What else I did not want to get into was similar to the old doorbell transformers. They would be installed inside walls to power the doorbell system. The problem is they have to be powered all the time in order to provide low voltage to the door bell switch. This is similar to building an isolated DC power supply that is on all the time.

Now that I think about it though, maybe a wall wart to power the DC switch, then a relay to power the actual load. Wall warts are made to run 24/7 so maybe not too bad of an idea. I'd hate to have to have a wall wart plugged in all the time just for that though, but maybe no other way. It would provide isolated power. Since the switch is already made and commonly found online, no special mechanical design.

Just some thoughts any other ideas certainly welcome.
 

Jon Chandler

Joined Jun 12, 2008
1,094
How about a non-illuminated bat handle toggle and an adjacent pilot lamp? A pilot lamp camp range from ~¼" to nearly an inch or more.
 

MisterBill2

Joined Jan 23, 2018
19,355
For a mains powered light a neon will be the most efficient light source. The issue of exposed mains-potential conductors if the bat handle is broken is certainly real. But in all my time I have only seen a very few broken bat handles of switches, all due to serious abuse. So probably that would not be a big problem.
But now I suggest looking at plastic lever switches. A reasonable alternative to rocker switches.
 

Thread Starter

MrAl

Joined Jun 17, 2014
11,683
Oh ok thanks very much. They are so hard to find. Digikey sells them but demands buying 10 which is almost $200 USD, out of the question, but Mouser looks more promising.
Looks like it lights up blue when on, red when off, and maybe a center position with no light on.

Thanks much really. If I can help with anything you are doing don't hesitate to ask here or PM.
 
Last edited:

Thread Starter

MrAl

Joined Jun 17, 2014
11,683
How about a non-illuminated bat handle toggle and an adjacent pilot lamp? A pilot lamp camp range from ~¼" to nearly an inch or more.
That's an interesting idea too, I'll have to check if the unit this will go into already has one though, I think it does, but maybe not.
 

Thread Starter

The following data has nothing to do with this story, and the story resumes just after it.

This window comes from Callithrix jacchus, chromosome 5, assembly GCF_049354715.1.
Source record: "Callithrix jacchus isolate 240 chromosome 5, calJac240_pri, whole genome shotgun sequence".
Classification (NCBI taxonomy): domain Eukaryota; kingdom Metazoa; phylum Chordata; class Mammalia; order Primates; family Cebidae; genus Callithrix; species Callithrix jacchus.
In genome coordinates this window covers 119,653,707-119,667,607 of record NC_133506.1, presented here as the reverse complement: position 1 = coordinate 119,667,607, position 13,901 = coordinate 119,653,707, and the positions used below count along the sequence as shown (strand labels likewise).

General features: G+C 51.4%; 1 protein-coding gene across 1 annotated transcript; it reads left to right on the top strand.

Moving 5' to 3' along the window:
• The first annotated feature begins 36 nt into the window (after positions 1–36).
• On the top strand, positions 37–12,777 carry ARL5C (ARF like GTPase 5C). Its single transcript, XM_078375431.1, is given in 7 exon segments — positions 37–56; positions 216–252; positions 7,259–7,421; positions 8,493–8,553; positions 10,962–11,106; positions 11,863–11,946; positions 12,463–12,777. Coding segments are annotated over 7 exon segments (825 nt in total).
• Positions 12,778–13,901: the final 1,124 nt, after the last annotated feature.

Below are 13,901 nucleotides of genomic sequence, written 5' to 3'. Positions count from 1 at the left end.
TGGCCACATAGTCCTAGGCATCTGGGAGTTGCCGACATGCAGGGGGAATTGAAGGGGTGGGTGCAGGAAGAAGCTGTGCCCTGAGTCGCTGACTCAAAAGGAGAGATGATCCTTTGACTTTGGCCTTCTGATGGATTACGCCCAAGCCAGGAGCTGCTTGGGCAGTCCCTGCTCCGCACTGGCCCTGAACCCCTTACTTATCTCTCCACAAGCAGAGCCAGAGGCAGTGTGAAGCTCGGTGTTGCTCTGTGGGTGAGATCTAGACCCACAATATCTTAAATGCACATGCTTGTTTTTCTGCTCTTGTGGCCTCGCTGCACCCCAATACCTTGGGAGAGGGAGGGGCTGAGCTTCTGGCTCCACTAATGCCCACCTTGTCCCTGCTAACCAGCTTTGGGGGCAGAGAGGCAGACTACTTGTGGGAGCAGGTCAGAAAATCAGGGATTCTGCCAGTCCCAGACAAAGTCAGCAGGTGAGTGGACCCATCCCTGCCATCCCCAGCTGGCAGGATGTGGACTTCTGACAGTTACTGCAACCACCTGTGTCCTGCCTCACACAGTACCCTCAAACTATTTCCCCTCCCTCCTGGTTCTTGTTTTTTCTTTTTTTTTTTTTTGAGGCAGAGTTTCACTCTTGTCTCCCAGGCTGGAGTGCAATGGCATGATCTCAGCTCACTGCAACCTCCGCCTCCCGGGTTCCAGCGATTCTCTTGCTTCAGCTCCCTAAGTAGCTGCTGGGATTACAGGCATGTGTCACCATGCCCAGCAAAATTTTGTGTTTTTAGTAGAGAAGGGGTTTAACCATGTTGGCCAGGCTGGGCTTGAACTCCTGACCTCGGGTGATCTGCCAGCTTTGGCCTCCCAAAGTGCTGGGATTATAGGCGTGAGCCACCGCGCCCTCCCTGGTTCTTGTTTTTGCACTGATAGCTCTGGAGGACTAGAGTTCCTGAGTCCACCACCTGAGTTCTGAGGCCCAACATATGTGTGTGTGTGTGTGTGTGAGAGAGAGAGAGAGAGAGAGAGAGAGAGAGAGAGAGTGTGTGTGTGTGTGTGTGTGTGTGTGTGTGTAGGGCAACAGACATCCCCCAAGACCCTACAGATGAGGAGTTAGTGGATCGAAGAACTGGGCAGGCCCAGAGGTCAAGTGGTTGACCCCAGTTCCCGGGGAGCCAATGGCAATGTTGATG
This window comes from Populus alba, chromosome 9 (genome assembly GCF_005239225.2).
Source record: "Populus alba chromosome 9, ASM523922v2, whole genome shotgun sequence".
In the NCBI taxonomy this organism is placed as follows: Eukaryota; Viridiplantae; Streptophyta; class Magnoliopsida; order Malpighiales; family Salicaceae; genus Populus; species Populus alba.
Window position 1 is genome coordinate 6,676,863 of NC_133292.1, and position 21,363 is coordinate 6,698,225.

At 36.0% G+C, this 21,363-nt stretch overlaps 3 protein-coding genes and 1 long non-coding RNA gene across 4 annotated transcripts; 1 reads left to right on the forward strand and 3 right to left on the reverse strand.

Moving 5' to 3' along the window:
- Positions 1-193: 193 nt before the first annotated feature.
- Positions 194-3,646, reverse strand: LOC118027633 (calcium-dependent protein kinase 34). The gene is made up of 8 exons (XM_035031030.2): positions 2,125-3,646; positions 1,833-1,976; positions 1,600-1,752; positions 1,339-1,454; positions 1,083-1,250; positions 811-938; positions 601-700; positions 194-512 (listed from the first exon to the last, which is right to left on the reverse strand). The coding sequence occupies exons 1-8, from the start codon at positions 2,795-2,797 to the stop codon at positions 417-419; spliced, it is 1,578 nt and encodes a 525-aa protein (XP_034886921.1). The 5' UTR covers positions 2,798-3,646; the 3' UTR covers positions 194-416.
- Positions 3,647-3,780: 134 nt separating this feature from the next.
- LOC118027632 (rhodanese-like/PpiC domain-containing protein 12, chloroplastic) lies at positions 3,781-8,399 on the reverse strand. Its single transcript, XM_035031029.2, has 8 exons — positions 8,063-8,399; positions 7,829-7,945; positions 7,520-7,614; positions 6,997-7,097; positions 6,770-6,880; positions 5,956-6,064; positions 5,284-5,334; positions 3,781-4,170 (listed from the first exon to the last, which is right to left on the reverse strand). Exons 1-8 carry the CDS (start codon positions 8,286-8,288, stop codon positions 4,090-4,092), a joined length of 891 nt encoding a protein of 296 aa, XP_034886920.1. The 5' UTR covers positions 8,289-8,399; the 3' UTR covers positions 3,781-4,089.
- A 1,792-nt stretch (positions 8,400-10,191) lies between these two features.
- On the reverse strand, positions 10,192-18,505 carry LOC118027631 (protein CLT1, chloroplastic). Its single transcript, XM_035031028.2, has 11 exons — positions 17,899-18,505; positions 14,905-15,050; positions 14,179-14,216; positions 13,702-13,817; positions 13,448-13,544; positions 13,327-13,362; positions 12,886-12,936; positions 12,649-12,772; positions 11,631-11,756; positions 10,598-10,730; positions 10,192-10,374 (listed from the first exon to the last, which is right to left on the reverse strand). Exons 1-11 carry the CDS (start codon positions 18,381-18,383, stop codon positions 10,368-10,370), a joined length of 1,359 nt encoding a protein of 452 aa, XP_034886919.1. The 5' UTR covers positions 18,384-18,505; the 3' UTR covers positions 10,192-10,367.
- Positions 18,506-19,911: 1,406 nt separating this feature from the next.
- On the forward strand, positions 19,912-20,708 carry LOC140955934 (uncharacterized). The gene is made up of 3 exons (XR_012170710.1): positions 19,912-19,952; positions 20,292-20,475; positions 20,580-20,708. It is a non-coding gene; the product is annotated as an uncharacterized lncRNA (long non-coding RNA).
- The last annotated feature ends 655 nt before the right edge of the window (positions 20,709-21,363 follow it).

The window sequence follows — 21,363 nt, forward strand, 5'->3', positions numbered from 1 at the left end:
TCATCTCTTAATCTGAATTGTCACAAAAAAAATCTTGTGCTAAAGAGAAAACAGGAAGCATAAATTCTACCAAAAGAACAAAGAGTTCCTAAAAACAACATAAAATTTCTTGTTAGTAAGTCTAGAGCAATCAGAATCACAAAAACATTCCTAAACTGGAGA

MrAl

Joined Jun 17, 2014
11,683
For a mains powered light a neon will be the most efficient light source. The issue of exposed mains-potential conductors if the bat handle is broken is certainly real. But in all my time I have only seen a very few broken bat handles of switches, all due to serious abuse. So probably that would not be a big problem.
But now I suggest looking at plastic lever switches. A reasonable alternative to rocker switches.
The kind they make for automobiles (12vdc) usually have a plastic bat handle. I had considered making a faux handle out of plastic to go over a metal handle, but then the wires have to run up into the handle and that is where I stopped thinking about that idea. The handle would have to go inside the switch and pipe the light up from inside to the handle so if the handle broke, no hot wire can get to the users fingers.
The ones linked to in the following posts are $16 USD each though, but that's life.
 

Thread Starter

MrAl

Joined Jun 17, 2014
11,683
They list three different colors. Red, blue and green.
The description states they light up when on.
Hi,

The data sheet says that they make a whole line of switches similar to that one with different colors and different modes, and even some having two colors: one for 'off' and one for 'on'. The one linked to lights blue when on and red when off, but there seems to be a middle position where I guess neither of those light up.
They way they list it is the part number contains the information about the two colors. The last part is one color, the part just before that is the other color. They also describe the mode like SPST or whatever.